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Subject: Re: [boost] Git Modularization Ready for Review
From: Dave Abrahams (dave_at_[hidden])
Date: 2013-05-07 00:28:16

on Mon May 06 2013, Niall Douglas <> wrote:

>> After substantial work, including massive changes by me and Daniel Pfeifer
> to
>> KDE's svn->Git conversion tool, we have captured every Boost SVN commit in
> a
>> Git repository. You can view the results at
>> Daniel and I are ready to accept your feedback on the results of
> modularization,
>> and especially your pull requests containing edits to the ruleset. I will
> the
>> steering committee to establish a formal review period, though.
> I'm a bit confused. This looks like a hand written map of parts of Boost SVN
> onto multiple GIT repos. Am I understanding correctly?

Depends what you mean by hand written (there's a lot of automation
involved), but yes.

> I'm far more confused as to why? Surely the conventional approach is to
> convert a SVN repo to GIT.

Good luck with that, given the way SVN "branches" (really directories)
have been used in Boost's history. No automated tool is able to
determine how to map those things properly onto Git branches. You can
see evidence of that in repositories.txt (look at the "build" repository
declarations for example).

> Then people hive off their particular bits into submodules as and when
> they themselves decide and they are ready. It looks here that Boost
> has decided on skipping the intermediate stage and going straight to
> submodules. That sounds awfully fraught: it also demands a lot from
> those library maintainers not familiar with Git. Submodules are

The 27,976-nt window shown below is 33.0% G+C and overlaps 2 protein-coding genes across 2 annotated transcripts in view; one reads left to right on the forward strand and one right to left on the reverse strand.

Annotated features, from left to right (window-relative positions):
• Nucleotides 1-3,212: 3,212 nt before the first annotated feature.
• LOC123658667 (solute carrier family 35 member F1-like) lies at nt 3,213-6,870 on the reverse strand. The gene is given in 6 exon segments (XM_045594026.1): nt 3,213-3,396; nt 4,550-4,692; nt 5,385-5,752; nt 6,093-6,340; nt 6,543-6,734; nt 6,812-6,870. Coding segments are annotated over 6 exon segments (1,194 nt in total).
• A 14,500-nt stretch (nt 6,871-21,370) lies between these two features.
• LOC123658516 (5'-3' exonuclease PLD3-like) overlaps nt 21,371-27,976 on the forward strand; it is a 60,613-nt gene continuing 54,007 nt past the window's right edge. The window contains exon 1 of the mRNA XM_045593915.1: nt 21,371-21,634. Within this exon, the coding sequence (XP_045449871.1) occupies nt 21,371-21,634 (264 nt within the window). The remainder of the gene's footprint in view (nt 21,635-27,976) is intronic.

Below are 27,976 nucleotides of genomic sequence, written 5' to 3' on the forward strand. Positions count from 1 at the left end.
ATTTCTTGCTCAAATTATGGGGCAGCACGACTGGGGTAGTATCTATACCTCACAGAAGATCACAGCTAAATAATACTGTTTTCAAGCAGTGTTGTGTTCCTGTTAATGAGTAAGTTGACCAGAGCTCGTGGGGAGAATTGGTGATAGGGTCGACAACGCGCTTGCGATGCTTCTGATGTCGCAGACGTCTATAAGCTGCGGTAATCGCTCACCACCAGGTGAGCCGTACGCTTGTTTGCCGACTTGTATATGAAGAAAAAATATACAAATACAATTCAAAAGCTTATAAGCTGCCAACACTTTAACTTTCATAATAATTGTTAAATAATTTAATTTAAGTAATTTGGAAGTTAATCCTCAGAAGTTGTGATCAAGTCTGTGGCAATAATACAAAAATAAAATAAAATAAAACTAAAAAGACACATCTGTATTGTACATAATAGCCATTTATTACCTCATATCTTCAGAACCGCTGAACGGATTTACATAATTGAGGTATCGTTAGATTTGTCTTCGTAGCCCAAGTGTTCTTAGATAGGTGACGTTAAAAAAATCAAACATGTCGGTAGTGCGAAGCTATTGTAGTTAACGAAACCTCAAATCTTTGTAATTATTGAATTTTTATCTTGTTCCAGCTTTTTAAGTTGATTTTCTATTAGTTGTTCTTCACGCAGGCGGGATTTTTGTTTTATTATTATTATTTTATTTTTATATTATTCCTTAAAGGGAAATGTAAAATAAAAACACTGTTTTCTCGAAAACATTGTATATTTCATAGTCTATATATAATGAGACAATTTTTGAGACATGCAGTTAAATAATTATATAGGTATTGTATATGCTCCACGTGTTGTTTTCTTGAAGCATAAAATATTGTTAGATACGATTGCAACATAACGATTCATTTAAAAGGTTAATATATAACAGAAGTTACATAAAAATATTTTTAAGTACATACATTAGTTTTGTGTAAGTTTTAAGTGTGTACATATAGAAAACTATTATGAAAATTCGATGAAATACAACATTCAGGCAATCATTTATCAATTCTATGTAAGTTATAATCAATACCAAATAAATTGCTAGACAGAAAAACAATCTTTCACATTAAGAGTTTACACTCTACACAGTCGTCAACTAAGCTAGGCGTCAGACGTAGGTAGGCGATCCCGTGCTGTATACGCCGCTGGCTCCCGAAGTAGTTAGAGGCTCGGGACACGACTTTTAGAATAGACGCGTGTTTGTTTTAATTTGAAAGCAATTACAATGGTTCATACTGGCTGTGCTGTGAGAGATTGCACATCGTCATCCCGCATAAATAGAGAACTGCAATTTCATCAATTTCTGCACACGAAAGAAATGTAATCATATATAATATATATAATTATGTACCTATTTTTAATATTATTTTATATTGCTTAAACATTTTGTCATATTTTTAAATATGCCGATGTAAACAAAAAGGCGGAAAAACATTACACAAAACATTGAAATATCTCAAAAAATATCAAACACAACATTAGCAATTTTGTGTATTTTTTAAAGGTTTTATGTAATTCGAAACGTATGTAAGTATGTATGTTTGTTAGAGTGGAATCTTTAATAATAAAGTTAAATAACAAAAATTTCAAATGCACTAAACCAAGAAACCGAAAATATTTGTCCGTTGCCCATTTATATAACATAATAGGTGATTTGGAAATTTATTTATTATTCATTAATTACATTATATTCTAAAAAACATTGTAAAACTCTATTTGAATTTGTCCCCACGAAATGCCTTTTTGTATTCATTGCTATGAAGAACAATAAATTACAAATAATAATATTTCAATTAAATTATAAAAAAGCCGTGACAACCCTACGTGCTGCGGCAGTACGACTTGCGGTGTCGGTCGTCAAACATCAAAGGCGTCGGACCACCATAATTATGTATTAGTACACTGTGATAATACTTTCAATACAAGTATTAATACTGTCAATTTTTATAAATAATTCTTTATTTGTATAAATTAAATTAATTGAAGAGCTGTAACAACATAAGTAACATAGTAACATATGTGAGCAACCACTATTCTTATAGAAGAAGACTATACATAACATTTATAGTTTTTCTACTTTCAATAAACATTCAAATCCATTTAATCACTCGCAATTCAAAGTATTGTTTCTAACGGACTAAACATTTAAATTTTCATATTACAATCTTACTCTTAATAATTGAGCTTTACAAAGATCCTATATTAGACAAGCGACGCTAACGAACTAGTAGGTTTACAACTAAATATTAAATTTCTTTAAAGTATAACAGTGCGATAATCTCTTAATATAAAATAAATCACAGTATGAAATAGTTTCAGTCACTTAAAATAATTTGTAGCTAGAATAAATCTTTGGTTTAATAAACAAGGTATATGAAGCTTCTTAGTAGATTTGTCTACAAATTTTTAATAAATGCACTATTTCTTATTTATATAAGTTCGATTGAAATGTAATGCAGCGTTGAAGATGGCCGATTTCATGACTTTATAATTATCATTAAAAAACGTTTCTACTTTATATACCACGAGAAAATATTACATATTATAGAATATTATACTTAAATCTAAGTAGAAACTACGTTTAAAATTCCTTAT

> extremely different to SVN externals - they're a very light link, and
> in many occasions Git does not auto-update submodules even when you
> tell it (i.e. it'll fetch, but silently not checkout head if it thinks
> you might lose data).

Which is exactly the right behavior, except the silent part (although
I'd be surprised if someone hasn't fixed that by now)

You act as though we haven't been thinking about how to do this well and
working on it for years already. We're quite well-aware how submodules
work. The use of submodules by most developers is supposed to be a
temporary transitional measure, since modularization is designed to
allow you to work with only the parts of Boost relevant to your project.

> Also, how is Boost going to manage dependency breakage across multiple
> submodules?

What is "dependency breakage?"

> Are you planning to keep headers in one monolithic repo


> but keep anything resulting in a DLL/SO in a submodule? Or are you
> planning to break out the headers into submodules too?

Yes; it's already done, modulo some expected adjustments due to the
review I am requesting.

> I can see it becoming quite easy for submodules or branches or forks
> thereof to get out of step with one another.

That's a *good* thing. We're trying to decouple. Most libraries will
be developed against the previous release of their dependencies.

> I can see the present submodule heavy approach introducing a lot of
> anti-Git workflow because those submodules inside the boostorg
> organization are treated as special compared to other submodules.

I don't have any idea what you mean here

> I'm confused. Sorry. I'm probably not making any sense. Is there a design
> rationale document somewhere? I can't see one up to date on Google.

Beman has been working on the big picture doc. Beman?

Dave Abrahams

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